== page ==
Zoom has suspended the usual 40-minute limit for all meetings globally from midnight Eastern time November 26 to 6 a.m. Eastern time November 27. What should you consider as you plan a holiday over this medium? And how can you make this newfangled spin on family traditions memorable? Here are five ways to shine.

By this point in the pandemic — eight months and counting — adults, children and maybe even the family pet have logged hundreds of hours on Zoom. As such, it’s important to think of a virtual holiday as an opportunity to do something out of the ordinary.

Yes, this might mean an impromptu poetry reading. It also could mean a “Blair Witch Project”-style video investigation of the smell coming from behind the garage fridge.

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Paula Rizzo, a media trainer and author in New York City, suggested holiday hosts look at the virtual event as an opportunity for creativity. Envision it as if you were producing a television show and ask yourself: What do you want people to remember about it?

Rizzo turned 40 during the Covid-19 pandemic and had to cancel her big plans to travel to Europe. Still wanting to do something fabuulous, she hired a sommelier to guide her and her friends and family through a wine and food tasting. Rizzo sent out menu ideas and what wines to purchase ahead of the party. She even hired a camera person who shot photos and created a video reel of the event for posterity.

(From left) Media trainer Paula Rizzo, shown here with her husband, Jay, suggests approaching virtual holiday planning as if you were producing a TV show.

“We visited Italy, Spain and France,” said Rizzo, a former television producer with an eye to visuals. “(Your holiday) can be as simple or as complicated as you’d like, but do more than just stare at each other on a video call.”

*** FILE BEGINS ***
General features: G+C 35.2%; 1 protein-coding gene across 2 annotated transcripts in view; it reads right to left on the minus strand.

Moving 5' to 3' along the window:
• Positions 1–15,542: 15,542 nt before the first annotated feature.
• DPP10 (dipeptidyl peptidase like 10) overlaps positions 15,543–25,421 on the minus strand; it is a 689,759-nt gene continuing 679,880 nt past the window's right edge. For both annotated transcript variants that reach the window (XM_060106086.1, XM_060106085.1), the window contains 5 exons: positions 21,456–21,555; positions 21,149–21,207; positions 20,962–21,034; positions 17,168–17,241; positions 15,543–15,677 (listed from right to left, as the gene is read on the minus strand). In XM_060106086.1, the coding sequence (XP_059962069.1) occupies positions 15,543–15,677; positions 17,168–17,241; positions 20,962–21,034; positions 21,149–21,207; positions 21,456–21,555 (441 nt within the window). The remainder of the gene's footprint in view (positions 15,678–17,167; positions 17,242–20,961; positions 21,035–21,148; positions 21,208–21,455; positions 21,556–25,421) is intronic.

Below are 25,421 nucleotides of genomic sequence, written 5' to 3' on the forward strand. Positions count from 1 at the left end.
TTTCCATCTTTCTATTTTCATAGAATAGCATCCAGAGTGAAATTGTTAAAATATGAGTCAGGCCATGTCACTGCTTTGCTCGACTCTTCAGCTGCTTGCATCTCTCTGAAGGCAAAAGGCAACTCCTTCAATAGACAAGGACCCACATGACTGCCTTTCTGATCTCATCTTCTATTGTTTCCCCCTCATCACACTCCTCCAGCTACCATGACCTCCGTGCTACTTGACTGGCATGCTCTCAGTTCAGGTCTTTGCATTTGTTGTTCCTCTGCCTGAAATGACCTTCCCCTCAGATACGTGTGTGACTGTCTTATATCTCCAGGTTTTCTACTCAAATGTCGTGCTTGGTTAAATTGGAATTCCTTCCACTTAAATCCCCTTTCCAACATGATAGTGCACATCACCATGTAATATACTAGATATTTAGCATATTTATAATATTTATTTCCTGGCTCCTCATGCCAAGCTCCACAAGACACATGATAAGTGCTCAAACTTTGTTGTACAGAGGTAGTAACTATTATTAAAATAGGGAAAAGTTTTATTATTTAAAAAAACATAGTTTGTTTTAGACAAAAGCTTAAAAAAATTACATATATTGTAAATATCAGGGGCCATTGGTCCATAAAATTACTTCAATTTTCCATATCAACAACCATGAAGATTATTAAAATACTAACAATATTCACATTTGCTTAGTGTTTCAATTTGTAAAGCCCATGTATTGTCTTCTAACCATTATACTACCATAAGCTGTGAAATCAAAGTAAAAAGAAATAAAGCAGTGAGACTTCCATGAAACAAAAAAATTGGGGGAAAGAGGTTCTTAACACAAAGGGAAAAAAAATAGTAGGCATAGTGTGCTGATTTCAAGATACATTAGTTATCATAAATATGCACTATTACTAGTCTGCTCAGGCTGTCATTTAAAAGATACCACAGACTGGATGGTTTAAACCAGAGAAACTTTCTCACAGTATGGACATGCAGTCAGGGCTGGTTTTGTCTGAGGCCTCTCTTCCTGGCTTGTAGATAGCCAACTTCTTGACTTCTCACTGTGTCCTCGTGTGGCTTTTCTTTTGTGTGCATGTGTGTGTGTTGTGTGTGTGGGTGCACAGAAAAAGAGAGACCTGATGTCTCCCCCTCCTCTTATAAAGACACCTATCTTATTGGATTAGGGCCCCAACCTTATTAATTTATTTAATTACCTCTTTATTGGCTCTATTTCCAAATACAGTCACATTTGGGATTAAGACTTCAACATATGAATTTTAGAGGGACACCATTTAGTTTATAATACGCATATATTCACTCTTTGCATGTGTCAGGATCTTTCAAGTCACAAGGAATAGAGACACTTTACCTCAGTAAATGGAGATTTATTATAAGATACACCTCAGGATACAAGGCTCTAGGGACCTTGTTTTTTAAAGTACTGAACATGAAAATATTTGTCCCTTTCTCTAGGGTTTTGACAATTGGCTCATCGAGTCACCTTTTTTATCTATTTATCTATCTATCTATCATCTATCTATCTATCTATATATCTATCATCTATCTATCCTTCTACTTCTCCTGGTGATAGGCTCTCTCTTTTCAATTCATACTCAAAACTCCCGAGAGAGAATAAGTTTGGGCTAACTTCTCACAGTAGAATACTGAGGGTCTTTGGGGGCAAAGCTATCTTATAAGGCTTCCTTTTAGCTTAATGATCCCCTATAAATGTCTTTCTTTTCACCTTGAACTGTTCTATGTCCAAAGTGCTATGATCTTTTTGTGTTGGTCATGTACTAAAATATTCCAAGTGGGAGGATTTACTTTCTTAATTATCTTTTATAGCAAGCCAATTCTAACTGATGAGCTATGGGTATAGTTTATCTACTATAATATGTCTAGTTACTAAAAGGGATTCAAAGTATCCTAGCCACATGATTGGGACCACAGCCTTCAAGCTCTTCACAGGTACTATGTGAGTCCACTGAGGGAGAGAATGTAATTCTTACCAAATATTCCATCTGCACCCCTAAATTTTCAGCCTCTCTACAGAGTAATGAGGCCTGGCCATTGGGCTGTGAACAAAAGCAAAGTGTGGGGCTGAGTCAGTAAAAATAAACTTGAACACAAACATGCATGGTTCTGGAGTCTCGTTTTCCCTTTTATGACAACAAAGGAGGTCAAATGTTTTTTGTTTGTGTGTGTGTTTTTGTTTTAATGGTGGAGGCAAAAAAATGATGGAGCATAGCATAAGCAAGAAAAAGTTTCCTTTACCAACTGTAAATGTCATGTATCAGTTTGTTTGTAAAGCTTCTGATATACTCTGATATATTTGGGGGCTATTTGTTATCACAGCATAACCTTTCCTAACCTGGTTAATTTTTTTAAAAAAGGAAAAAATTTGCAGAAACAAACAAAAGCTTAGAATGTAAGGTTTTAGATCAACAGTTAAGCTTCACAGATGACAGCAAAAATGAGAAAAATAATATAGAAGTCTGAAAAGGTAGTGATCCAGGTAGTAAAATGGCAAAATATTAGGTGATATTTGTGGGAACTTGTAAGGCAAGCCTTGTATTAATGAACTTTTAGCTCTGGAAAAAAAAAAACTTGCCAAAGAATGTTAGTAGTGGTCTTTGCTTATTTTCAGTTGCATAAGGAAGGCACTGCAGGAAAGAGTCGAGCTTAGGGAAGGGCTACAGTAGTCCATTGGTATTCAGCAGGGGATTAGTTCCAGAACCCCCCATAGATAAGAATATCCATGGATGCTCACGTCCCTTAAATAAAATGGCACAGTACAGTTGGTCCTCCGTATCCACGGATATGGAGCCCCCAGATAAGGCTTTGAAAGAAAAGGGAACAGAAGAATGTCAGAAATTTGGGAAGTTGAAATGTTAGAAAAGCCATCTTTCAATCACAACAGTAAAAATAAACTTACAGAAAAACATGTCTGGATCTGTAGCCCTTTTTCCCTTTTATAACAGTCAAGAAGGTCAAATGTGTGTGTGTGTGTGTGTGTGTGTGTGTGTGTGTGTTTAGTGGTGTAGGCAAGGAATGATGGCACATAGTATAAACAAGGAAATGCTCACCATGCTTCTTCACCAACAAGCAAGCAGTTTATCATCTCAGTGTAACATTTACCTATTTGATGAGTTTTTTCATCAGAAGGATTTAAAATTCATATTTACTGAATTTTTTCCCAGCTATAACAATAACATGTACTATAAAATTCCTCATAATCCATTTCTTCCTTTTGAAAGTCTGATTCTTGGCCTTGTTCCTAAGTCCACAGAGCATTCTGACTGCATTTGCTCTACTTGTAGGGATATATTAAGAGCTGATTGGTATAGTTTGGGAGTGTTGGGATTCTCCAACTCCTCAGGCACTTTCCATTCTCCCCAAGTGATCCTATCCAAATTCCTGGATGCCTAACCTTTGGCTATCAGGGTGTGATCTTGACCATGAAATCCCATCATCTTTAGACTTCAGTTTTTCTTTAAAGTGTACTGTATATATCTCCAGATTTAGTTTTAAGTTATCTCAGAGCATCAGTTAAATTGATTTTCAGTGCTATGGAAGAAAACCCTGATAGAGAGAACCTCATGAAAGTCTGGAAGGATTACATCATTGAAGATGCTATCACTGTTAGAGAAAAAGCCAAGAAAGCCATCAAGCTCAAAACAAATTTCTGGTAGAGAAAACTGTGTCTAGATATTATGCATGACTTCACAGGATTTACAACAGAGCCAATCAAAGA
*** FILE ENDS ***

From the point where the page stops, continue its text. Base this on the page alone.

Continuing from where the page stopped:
Rizzo added that while she advises against using custom Zoom backgrounds for work, incorporating them for a virtual holiday event could make the celebration more enjoyable. She said a host could challenge participating family members to create their own backgrounds and set up some sort of contest that rewards homemade prizes for originality, attention to detail and overall vibe, to name a few.

“The possibilities are endless and can add to the fun,” she said.

Come together around food and wine

As Rizzo experienced during her birthday celebration, food and drink offer an obvious opportunity for friends and family members to come together during virtual holidays.

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This can be as easy as firing up the Zoom app to run through dinner, though it may behoove you to invest in a movie screen and a projector so people don’t have to squint to see Grandma and Grandpa in a box on a standard laptop screen or monitor.

Still, not everybody loves eating on camera, said Rebecca Gardner, an event planner and interior designer in Savannah, Georgia.

“No one wants to be caught in front of a screen for a long time,” she said.

Instead, Gardner suggested sharing one aspect of the meal together, such as a toast that “shows effort.” Highlighting a special moment, she said, “feels festive and sets the Zoom apart from another day at the office.”

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In Salt Lake City, author Lindsay Eagar was planning to build her virtual holiday Zoom around dessert. Eagar, who loves to bake, said she expected to bake mini pies in flavors such as apple cardamom, chocolate peanut butter and pumpkin, then place them in brown boxes and distribute them to family members in the area so everyone can indulge at once.

Eagar described it as a “mystery pie date,” noting that she and her two daughters, ages 10 and 4, will instruct family members to wait to open their boxes until everyone is on a Zoom call so they can experience the big reveal together.

“I’m a dessert fiend,” Eagar wrote in a recent email. “My mom lives 15 minutes away, so we’ll bring the pies that morning and say hello from the porch with masks.”

Incorporate entertainment

All live events are better with entertainment, and your virtual holiday celebration is no exception.

One way to rise to the challenge: tasking your teenager to play engaging (and PG-13) music videos or TikToks throughout the event. Another option: providing entertainment yourself.